Then I go back into court and ask to have the case called again. I point out to the Judge that he did not say whether the time was to run concurrent or consecutive and ask him to run the sentence concurrent with the one he is already serving since they are similar in nature and derived from the same root cause which will be better served thru the programs rather than the prison.

Judge (showing me his yellow pad): "Mr. Lammers, last night when I was looking at the report I noted that I thought a proper disposition was 2 years and then a six month drug treatment program. I changed it to the current sentence after your argument. I am not inclined to lessen the sentence any further. Sentence to run consecutive."

[ . . . short privileged conversation with client . . . ]

Back out in the hall fiance confronts me and is not happy. The gist of the conversation can be summed up in the sentences she starts the conversation with: "I told him he should have hired someone else. That sentence is worse than any sentence any of his other lawyers got him. Why did he get that sentence and the white guy (apparently someone sentenced when I was not in the courtroom) got probation? After a little give and take (dealing with irate family members is a survival skill one must develop as a defense lawyer) she walks away. I go into a conference room to fill out some paperwork for the court and she reappears. Now she has transferred her unhappiness from me to the judge and spends 15 minutes talking to me about how she can register her displeasure without being held in contempt.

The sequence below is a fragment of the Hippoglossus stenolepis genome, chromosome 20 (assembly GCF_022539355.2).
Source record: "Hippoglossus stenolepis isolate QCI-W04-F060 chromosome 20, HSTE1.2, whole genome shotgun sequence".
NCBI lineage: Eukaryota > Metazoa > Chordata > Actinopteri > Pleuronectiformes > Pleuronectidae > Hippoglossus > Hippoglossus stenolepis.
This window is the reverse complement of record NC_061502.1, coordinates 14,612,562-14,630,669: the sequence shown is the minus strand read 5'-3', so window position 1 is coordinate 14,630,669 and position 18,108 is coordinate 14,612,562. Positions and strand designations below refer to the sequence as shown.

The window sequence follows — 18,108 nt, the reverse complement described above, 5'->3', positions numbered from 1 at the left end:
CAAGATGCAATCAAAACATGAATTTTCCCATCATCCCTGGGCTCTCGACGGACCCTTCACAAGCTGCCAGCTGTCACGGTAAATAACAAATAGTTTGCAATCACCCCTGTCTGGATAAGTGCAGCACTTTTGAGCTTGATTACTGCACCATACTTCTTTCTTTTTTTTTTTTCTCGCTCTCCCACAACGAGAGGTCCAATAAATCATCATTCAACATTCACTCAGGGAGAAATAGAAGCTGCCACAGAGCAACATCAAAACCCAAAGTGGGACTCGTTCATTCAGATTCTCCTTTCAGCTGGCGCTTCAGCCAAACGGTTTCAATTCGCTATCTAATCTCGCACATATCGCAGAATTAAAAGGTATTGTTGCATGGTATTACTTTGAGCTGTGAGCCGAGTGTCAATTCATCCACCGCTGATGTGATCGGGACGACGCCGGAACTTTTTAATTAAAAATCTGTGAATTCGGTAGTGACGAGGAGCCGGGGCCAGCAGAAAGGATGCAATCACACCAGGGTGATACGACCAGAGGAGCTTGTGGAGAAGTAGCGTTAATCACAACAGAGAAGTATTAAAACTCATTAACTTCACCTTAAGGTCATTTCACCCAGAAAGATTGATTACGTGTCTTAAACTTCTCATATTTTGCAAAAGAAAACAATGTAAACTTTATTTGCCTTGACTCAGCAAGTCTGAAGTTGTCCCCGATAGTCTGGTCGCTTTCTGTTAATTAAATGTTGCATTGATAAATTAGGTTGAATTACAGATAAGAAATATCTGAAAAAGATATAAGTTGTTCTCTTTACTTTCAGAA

Late today she calls me and leaves a voicemail asking if she can retain me. Not sure what that's about yet - I'll have to return her call wednesday.


Fake Gun

In Tacoma a prisoner used a fake gun to escape the courthouse:
"It was made of cardboard from the backing of legal pads, stuffed with toilet paper and covered with newspaper blackened with ink from a ballpoint pen."

That took a lot of time and effort. Question #1: Why was it never found in his cell? Question #2: Do they not search prisoners? After all that is a pretty bulky item; even a pat down before transporting to the courthouse should have found it.


This is unusual. Usually prosecutors pile on charges rather than back away because their might be some overlap in them.

Unfortunately, the article is just to vague to understand exactly what is happening.


A parent's internet nightmare brought to life. How this guy only got 7 years is beyond me.


Be warned - New York has now made it illegal to put video cameras in your neighbors' houses and tape them without their knowledge. Apparently, up to now you could only get a trespass charge. Just in case anybody actually needed this information.


23 June 2003

Don't commit white collar crime in Egypt.


She hit a homeless man, carried him home on her car, parked in the garage and left him there to die on top of the car. Then she and some friends hid the body.
"[F]our months later, when a tipster said Mallard talked about the incident at a party.

The woman said they were discussing who would be the designated driver, because some in the group had been drinking, and that Mallard said she couldn't use her car, police said. The woman recalled that Mallard giggled when she said "I hit this white man," according to the police report.